By Carla Schuit- MPH, RD, LDN
There are a lot of food trends out there, some we have discussed together. One big trend is bone broth. So what is this all about? Is it worth it? Should you be drinking bone broth?
I think it first important to define what is broth vs stock. This is a trivial technicality but good to know.
- Broth: Technically speaking, broth is any liquid that has had meat cooked in it. Of course, now broth really is a catch-all for any flavored cooking liquid, including broths made by simmering fish, vegetables, or even legumes.
- Stock: Stock, however, always involves bones, simmered for a long time to extract their gelatin and flavor. The thick, often-gelatinous nature of stocks is only possible when bones are present. Roasting the bones makes for a richer, more deeply colored stock, but it’s not essential to the process.
So what we have been referring to as “bone broth” is truly stock. This is probably how you remember your mom or grandma making soup stock as a kid. Adding some carrots, celery and onion to the pot and maybe some spices. But regardless what we decide to call it, is it as healthy and miraculous as it is marketed to be?
I decided to find out. I grabbed out my Crock Pot (I do not have a large enough stock pot). In went the carcass of a turkey I had roasted, carrots, onion, celery, mushrooms (I know not traditional but full of nutrients and I thought may add a deep, meatier flavor), and spices. Set the knob to high and sat back and waited. A few hours later I pulled out the solids, skimmed the fat and let the stock cool. True to all descriptions it was a gelatinous, rich substance when cooled, when reheated it goes back to the liquid state of broth/stock as we think of it. Why does it gel? Due to the high protein and collagen content it causes the liquid to gel when cooled. But should I drink it daily for touted health benefits? If you believe Brodo Broth company in NYC you can buy a steaming hot cup of this savory liquid instead of your morning coffee for a cool $11.00.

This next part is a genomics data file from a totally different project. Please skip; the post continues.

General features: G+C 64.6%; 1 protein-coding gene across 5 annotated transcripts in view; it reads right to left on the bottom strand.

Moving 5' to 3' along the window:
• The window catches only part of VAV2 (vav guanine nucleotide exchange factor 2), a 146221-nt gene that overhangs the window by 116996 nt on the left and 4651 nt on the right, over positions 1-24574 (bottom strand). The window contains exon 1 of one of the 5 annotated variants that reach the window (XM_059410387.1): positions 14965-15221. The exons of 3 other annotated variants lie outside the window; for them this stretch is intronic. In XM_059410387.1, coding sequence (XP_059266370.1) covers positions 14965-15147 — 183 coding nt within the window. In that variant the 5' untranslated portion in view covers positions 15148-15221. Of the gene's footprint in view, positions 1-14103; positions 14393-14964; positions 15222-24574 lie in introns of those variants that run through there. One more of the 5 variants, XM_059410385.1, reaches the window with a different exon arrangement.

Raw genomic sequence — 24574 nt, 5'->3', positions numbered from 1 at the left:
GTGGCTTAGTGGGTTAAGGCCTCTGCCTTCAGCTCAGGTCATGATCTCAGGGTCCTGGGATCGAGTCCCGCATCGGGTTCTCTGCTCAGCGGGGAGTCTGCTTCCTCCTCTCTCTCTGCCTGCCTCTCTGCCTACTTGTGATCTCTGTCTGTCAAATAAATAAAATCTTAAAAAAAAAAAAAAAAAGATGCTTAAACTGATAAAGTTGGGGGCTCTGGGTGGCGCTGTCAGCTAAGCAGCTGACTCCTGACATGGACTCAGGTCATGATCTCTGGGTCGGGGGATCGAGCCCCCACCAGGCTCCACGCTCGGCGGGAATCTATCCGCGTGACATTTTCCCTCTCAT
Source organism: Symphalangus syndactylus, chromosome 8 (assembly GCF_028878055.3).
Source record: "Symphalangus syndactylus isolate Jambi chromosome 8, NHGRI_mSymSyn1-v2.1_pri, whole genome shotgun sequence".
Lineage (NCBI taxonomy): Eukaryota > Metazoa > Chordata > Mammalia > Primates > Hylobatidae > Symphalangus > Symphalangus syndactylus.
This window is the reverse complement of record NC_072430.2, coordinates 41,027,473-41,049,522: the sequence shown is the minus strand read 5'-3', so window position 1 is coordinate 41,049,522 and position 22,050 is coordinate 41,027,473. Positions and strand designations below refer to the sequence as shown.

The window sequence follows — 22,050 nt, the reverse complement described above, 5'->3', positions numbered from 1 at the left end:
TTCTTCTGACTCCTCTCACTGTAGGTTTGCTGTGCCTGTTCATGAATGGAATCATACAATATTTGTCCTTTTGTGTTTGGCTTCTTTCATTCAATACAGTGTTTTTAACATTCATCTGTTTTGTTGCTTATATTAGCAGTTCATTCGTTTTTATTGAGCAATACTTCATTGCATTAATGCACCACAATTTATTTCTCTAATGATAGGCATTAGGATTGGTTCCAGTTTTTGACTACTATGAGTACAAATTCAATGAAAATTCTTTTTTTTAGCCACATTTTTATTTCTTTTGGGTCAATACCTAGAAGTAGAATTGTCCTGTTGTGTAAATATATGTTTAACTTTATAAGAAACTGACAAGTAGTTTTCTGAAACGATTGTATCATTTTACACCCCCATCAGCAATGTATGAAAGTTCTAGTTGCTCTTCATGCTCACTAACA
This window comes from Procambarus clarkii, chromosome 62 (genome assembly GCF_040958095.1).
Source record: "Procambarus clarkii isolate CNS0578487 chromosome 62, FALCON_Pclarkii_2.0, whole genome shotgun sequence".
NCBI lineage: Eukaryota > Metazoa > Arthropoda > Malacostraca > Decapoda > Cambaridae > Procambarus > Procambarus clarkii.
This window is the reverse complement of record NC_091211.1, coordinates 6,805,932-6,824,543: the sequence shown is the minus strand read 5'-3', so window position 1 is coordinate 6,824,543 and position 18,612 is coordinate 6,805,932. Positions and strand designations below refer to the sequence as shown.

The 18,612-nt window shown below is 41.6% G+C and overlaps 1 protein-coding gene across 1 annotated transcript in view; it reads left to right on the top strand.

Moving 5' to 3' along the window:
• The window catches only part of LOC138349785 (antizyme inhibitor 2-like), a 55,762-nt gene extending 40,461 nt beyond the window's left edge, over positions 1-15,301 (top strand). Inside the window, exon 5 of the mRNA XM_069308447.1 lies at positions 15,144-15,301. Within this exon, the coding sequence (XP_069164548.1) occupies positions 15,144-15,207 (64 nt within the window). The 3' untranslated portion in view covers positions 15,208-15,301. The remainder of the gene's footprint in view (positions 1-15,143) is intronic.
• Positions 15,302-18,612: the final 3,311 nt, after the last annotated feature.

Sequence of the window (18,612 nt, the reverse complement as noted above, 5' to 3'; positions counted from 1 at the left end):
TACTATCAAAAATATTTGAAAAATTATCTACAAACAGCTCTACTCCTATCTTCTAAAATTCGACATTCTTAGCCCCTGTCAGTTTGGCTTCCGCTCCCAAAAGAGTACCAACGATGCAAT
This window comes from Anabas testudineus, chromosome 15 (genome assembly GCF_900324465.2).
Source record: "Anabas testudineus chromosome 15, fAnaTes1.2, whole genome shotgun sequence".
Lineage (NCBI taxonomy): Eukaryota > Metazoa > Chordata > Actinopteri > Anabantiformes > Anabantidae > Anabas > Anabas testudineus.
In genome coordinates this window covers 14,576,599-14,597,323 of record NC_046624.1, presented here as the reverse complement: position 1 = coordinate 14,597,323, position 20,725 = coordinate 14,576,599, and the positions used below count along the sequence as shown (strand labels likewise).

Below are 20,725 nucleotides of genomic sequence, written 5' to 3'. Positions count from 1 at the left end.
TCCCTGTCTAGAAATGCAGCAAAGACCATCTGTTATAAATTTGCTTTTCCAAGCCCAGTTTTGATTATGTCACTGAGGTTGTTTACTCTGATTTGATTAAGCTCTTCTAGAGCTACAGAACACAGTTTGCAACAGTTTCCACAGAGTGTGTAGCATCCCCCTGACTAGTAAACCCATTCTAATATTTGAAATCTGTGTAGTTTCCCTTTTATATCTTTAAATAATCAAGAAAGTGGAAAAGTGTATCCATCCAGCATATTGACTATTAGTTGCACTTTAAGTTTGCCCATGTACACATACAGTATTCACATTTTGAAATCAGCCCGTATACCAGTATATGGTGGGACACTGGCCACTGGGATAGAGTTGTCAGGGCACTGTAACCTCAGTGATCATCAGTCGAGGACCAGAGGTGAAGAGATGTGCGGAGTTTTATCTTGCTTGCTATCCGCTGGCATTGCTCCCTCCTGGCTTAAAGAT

While sipping on your hot, meaty cup of broth you may be consuming a beverage high in calcium, phosphorus, magnesium, sodium, potassium, proteins such as glycine, and proline and a variety of amino acids all readily absorbed by your body. A 1 cup serving of beef bone broth will provide 208 calories, 9g total fat, 3g saturated fat, 17g carbs, 16g protein, 13% of daily iron, 27% of daily Vit C and 9% of daily calcium.
These mineral and protein beverage has been touted to promote digestive health, joint health, detox, healthier immune function, decrease inflammatory conditions, decrease fatty liver, leaky gut, and aid in osteoarthritis.
So should I keep a cup of this at my desk instead of coffee or water? The facts state- eh, sure?? There is no conclusive data showing that drinking broth daily will increase your health and there is no research to substantiate the claims that are being made by companies like EPIC who sell the product. A soup or dish made with your bone broth/stock will add much more flavor and nutrition than if you were to use store bought stock/broth, but will it cure your arthiritis. Most likely not, but improve digestions, possibly! Chicken stock used in chicken noodle soup has been shown to decrease cold times, aid in immune function and digestive health.
The moral of the story is it is always healthier anytime you use real, whole ingredients and make food or ingredients at home. But there is no magic elixir.